Though not surprised, am amazed at how most of Chechnya’s buildings and infrastructure were/are damaged by war. Difficult to fathom living in these conditions -- food shortages, no clean water, structurally unsound homes, no electricity, no sewers, no transportation, no healthcare and much more -- in the 21st century.
Join Date: 03/22/12
I knew very little about Chechnya before reading this books. I did some research on the internet prior to starting the book because I thought it would give me a better starting place. While I think the research helped, I think the situation there is far too complex for me to grasp the entire scope of the problem. I agree with one of the other reviewers that the problem will not be solved in our lifetimes. Another example of mans inhumanity to his fellow man.
Join Date: 06/16/11
My knowledge of Chechnya was zero before I read this book. I was amazed and shocked at the deprivations that these people are living with everyday. I think what is really awful is that so many amenities and structures that they were once had are now gone. So much worse in my mind than if you had never gotten used to them. I find it very hard to understand the ethnic war thing which is probably because of living all my life where there are so many ethnicities and it is not a concern for the most part. It all seems so silly to me which I realize sounds a lot patronizing. The way they are living is so heartbreaking.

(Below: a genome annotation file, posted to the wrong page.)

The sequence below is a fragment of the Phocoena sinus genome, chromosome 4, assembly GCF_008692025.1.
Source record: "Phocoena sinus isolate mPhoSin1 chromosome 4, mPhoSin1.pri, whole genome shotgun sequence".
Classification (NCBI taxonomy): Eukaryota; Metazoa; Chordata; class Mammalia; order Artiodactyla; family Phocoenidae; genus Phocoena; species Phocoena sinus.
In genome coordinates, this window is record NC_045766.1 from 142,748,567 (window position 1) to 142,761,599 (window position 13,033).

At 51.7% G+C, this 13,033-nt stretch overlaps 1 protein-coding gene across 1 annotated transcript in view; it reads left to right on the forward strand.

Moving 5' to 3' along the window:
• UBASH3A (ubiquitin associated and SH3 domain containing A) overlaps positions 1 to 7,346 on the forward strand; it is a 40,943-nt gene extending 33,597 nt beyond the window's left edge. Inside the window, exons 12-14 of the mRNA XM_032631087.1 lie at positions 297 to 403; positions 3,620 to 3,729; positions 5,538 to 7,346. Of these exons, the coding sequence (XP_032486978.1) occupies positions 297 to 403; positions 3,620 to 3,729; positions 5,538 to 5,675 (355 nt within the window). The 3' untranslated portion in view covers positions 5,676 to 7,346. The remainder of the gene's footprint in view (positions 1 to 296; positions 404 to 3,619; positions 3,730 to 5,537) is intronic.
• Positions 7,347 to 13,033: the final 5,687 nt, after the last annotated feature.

Join Date: 01/22/11
I knew almost nothing about Chechnya before reading this book I am sad to say. The reason I love reading historical fiction is because I learn so much. I googled and read many websites about this region while reading the book.
Join Date: 05/01/13
I did not know much about the Chechnyan conflict before reading this book. I recommended this book to several friends who were history teachers. After reading our discussions at lunch about the book gave me a much deeper understanding. Even with out modern media there is still a lot about our world that we do not know.
Join Date: 01/16/14
I knew very little. I knew of the conflict and from descriptions from exchange students and refugees I was reminded of the pogroms in Russia in the earlier part of the century but not to the extent that Constellation illustrated.